During this webinar, a UC Berkeley Labor Center research team will present a short overview of their findings from an implementation study of the Union-At-Home ordinance. Afterwards, the research team will moderate a panel discussion with four people who have been deeply involved in tenant organizing at the local, state, and national levels. Panelists will discuss the importance of tenant organizing, the strengths and weaknesses of San Francisco’s ordinance, and what it would take to expand the model to other cities and to state and federal levels.
- Lenea Maibaum, Organizer, Tenants of Corporate Landlords, Housing Rights Committee of San Francisco
- Maria Toriche, San Francisco Tenant
- Katie Goldstein, Director of Housing and Healthcare Campaigns, Center for Popular Democracy
- Deepa Varma, Program and Campaign Director, Tenants Together
Please RSVP if you plan to attend. Don’t miss this exciting lunchtime event!
2521 Channing Way
Berkeley, Ca 94720
This year’s May Day Brigade is Sunday, April 23rd - Sunday, May 7th 2023.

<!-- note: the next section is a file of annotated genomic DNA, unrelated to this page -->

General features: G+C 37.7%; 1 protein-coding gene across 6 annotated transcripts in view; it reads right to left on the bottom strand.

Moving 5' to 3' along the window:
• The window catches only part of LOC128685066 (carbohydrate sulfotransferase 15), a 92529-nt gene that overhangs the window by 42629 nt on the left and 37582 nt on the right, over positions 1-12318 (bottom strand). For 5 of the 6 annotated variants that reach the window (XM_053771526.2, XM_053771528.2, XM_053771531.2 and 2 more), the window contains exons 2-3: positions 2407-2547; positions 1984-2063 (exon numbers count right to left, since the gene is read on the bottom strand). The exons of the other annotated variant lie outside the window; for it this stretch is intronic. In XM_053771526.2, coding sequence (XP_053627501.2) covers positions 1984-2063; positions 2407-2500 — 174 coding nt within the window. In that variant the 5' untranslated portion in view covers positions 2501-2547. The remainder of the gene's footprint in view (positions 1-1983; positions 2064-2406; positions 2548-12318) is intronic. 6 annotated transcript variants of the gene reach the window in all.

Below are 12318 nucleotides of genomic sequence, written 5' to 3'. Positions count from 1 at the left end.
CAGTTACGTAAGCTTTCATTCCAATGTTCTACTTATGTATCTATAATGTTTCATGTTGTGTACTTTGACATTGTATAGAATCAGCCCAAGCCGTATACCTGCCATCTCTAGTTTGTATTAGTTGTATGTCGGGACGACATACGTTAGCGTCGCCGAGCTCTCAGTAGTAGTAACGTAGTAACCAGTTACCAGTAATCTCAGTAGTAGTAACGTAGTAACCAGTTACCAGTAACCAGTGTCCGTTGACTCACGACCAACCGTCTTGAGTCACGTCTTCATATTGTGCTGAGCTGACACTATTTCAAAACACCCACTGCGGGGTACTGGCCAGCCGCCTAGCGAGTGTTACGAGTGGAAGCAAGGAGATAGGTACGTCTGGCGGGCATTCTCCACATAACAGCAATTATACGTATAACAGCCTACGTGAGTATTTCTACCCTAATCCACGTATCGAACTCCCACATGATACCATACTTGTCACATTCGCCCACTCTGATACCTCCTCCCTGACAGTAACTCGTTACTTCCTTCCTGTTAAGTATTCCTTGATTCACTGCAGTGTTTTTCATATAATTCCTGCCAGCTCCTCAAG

The 14-day program will include solidarity delegations from all over the world! Preview this dynamic program here.
The price of this year’s brigade is $900. The program costs includes accommodations for 14 days (most of which will be spent at the Julio Antonio Mella Camp), travel to and from the airport, meals, and program activities. Please note, the $900 program costs does not include visa nor airfare to and from Cuba; however our partners at Marazul Tours, Inc. may help arrange flight travel for a small fee.
Marazul Tours Inc. has provided this U.S. flight list for your reference here.
The program deposit is $200 and is due by Friday, February 17, 2023. Please communicate with us if you require special payment arrangements.
Save the date! On Thursday, February 16, 2023, we will host an informational drop in, where we will discuss the May Day Brigade, answer application questions, and share additional insight about our program schedule in smaller break out sessions.